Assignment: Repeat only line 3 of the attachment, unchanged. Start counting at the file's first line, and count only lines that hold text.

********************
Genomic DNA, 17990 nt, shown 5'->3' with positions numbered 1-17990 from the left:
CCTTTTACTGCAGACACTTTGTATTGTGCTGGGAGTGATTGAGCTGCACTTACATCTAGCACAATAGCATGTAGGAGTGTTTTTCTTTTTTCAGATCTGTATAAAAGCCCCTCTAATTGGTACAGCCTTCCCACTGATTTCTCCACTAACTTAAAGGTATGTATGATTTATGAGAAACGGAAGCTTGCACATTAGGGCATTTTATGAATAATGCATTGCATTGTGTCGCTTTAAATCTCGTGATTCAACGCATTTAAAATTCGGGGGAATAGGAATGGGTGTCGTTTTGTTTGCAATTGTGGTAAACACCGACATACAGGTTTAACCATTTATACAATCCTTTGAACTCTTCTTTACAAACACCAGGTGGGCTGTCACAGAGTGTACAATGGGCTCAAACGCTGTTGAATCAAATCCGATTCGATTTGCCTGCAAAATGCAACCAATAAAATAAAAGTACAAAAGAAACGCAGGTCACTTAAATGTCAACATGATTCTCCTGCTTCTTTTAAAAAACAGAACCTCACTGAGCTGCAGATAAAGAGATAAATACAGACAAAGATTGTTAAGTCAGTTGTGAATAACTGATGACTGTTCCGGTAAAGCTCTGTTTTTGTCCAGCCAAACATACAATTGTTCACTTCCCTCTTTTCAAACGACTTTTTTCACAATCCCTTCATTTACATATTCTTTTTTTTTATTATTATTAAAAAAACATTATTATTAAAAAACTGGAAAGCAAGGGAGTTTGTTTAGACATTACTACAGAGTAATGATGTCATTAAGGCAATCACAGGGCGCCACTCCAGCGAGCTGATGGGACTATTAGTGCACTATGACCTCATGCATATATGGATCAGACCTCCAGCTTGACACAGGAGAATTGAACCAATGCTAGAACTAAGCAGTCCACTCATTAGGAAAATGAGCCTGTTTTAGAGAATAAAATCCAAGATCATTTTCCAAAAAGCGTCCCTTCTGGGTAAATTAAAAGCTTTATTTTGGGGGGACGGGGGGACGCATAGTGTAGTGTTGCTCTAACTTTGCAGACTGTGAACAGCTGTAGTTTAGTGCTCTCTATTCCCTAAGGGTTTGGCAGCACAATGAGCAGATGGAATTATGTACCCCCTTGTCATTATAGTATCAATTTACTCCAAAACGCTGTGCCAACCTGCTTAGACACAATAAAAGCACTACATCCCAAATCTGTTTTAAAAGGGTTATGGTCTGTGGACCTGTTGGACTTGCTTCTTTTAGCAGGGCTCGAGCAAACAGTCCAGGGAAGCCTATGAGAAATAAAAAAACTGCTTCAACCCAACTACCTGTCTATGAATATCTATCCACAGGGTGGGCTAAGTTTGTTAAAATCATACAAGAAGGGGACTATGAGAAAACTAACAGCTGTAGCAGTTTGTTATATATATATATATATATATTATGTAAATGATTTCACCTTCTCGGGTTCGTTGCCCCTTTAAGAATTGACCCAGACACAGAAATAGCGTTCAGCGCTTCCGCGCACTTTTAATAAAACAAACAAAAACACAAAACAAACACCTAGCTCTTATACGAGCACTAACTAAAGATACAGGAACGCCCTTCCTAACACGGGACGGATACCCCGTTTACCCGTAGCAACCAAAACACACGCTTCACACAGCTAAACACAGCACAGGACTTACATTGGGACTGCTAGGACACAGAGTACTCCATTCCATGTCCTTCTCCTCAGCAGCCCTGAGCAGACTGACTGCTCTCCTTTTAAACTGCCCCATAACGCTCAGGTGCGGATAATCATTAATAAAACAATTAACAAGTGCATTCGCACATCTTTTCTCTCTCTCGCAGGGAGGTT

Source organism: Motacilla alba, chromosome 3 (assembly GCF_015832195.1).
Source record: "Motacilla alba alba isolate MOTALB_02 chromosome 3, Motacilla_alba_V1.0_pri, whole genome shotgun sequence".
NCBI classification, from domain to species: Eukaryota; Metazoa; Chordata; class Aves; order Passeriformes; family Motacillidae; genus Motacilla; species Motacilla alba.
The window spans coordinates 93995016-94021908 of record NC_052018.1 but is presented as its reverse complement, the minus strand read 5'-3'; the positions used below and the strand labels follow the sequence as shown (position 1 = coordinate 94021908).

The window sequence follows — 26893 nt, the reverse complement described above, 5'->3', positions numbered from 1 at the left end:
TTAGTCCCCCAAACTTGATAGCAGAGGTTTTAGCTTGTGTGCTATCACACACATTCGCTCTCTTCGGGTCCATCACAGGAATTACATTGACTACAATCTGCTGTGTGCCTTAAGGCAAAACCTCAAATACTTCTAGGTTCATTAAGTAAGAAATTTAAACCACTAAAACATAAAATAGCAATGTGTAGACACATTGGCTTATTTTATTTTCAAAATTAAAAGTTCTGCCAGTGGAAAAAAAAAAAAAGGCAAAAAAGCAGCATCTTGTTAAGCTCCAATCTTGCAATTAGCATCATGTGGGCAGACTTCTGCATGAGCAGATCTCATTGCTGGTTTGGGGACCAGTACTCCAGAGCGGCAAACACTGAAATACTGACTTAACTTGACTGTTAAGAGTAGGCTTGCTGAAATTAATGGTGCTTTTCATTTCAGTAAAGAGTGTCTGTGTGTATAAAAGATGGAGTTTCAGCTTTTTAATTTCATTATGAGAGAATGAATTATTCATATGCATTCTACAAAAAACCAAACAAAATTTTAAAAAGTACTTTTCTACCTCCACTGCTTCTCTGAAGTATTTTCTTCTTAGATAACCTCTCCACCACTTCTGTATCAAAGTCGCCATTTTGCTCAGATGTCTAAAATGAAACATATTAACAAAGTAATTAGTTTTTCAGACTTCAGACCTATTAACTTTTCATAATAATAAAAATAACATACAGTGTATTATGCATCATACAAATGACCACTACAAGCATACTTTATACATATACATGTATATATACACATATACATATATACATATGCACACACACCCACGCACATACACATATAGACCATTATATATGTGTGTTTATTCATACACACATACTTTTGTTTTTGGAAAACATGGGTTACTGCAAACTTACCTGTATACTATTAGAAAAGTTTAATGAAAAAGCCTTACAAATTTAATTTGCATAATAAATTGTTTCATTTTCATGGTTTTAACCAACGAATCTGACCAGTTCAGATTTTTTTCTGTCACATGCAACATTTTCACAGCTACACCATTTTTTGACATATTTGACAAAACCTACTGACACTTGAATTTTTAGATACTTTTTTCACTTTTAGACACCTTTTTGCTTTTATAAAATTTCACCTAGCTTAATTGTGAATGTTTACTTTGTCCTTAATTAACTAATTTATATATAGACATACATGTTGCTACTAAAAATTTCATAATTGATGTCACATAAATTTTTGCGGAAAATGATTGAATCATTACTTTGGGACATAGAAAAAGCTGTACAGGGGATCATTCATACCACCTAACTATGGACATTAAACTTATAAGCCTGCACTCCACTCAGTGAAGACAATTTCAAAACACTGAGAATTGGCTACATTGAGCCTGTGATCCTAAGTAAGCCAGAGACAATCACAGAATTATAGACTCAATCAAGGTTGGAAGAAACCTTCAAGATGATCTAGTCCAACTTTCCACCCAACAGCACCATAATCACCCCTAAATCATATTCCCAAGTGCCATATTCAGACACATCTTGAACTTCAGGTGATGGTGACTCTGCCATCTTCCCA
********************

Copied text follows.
Source organism: Motacilla alba, chromosome 3 (assembly GCF_015832195.1).